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A dozen councils awarded tech innovation funding

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By Valeria Fiore
Journalist Intern
26 June 2018

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Twelve councils have been awarded £20,000 each to explore how digital technology can help shape social care, NHS Digital has announced.

This is only the first injection of funding that will allow councils to ‘investigate local challenges that could be addressed using digital technology’, in what NHS Digital refers to as a first ‘discovery’ phase.

However, only six of the twelve councils will be chosen for the second stage to design and implement their solution and will be given up to £80,000, NHS Digital specified.

The awarded councils are:

• Wirral Metropolitan Borough Council
• Bracknell Forest Council
• South Tyneside Council
• Lincolnshire County Council
• Nottingham City Council
• London Borough of Havering
• London Borough of Haringey
• Shropshire Council
• Cambridgeshire County Council
• Isle of Wight Council
• Stockport Metropolitan Borough Council
• Sunderland City Council

The programme

The Social Care Digital Innovation Programme (SCDIP), commissioned by NHS Digital and managed by the Local Government Association (LGA), will allow the selected councils to run ‘projects ranging from new assistive technology to data analytics to predict demand’.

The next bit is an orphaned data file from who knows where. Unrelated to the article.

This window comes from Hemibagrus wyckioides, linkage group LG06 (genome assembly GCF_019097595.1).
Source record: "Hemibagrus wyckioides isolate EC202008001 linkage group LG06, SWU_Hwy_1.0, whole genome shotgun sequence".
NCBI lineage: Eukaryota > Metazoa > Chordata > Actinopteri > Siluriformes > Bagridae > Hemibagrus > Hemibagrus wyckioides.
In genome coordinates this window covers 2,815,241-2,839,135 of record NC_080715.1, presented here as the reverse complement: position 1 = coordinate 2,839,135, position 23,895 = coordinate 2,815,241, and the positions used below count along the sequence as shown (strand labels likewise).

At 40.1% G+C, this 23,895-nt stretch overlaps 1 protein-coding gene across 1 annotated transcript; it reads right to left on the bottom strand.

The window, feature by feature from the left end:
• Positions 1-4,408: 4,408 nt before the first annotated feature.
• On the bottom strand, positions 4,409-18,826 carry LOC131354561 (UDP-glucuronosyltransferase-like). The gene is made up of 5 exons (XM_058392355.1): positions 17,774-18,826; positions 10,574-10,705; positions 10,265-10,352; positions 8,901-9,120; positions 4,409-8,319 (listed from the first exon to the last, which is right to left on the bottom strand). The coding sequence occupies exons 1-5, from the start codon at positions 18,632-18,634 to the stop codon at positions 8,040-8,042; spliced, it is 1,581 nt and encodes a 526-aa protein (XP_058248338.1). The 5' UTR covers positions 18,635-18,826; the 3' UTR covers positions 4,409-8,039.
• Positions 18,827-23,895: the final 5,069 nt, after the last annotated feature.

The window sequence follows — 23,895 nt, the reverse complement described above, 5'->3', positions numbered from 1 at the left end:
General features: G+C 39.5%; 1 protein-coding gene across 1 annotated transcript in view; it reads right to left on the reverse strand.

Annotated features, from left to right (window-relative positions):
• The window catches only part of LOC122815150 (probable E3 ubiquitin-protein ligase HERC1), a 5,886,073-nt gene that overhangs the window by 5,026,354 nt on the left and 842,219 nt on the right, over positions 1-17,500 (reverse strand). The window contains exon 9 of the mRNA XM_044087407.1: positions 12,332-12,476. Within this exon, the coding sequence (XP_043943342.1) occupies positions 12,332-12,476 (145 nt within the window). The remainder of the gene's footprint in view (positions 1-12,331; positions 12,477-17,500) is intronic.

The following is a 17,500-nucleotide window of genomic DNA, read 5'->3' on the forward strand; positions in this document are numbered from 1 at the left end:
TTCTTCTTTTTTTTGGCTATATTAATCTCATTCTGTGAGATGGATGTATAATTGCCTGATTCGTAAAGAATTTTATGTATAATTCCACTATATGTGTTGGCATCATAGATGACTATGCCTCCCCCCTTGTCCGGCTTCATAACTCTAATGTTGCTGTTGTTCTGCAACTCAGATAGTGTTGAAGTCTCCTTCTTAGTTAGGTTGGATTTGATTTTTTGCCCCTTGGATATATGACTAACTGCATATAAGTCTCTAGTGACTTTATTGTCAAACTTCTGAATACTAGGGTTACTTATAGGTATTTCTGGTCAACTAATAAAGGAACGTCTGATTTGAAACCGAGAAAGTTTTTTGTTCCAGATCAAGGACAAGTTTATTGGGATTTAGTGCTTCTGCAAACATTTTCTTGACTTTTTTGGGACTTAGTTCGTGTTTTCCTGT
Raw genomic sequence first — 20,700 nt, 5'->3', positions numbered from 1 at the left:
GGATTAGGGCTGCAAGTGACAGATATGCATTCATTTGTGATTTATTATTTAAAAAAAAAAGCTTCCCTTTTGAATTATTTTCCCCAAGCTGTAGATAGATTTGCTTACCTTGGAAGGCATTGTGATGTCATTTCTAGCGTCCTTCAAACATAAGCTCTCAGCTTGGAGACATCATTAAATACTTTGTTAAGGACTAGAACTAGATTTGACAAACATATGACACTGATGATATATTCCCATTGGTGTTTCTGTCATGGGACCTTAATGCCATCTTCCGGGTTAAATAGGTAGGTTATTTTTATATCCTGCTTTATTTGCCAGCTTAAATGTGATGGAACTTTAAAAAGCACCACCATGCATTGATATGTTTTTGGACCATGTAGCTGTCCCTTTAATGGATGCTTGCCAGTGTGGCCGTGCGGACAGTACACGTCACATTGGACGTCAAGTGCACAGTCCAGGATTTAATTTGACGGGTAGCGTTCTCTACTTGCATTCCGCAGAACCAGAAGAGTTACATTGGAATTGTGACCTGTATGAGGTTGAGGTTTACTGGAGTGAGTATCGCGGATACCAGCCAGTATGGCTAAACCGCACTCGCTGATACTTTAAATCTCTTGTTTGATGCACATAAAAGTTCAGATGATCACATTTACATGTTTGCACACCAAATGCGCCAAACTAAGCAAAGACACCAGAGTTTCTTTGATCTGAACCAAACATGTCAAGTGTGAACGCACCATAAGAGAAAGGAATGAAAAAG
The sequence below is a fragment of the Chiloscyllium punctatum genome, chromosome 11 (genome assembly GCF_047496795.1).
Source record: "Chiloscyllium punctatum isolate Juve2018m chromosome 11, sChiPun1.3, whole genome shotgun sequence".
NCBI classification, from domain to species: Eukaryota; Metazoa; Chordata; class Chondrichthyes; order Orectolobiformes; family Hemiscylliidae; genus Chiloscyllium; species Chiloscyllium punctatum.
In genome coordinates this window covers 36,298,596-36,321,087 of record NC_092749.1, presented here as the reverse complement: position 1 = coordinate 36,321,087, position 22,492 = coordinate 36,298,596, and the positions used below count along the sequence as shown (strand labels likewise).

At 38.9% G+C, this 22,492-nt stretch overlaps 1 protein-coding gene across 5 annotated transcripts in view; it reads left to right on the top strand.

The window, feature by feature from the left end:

SCDIP programme lead James Palmer said: ‘This funding will give the local authorities a chance to identify and investigate a local problem before testing out a potential solution.

‘They will be sharing their experiences from the pilot projects, adding to our collective knowledge of how digital can effectively be used to support the delivery of adult social care.’

The SCDIP follows from last year’s Local Investment Programme – ran jointly by the LGA and NHS Digital – that gave nineteen councils a one-off injection of £50,000 to adopt digital technology to improve social care services.

Address social care workforce shortages

LGA’s Community and Wellbeing Board digital lead Mayor Kate Allsop said: ‘The councils selected have chosen some important areas to address ranging from exploring new methods of linking residents with community resources to addressing social care provider workforce shortages.’

A National Audit Office report published earlier this year estimated that 1.34 million people worked in adult social care in 2016-17. The report also found that there was a 27% turnover rate, with 6.6% of posts unfilled. According to Skills for Care, the strategic body for workforce development in adult social care in England, this equates to ‘approximately 90,000 vacancies at any one time’.

This comes as a new research commissioned by Anchor, care and housing charity for older people found that 78% of people say they would not like to begin a career in the adult social care sector, with social care organisations urging the secretary of state for health and social care Jeremy Hunt to act to change the public perception on social care.

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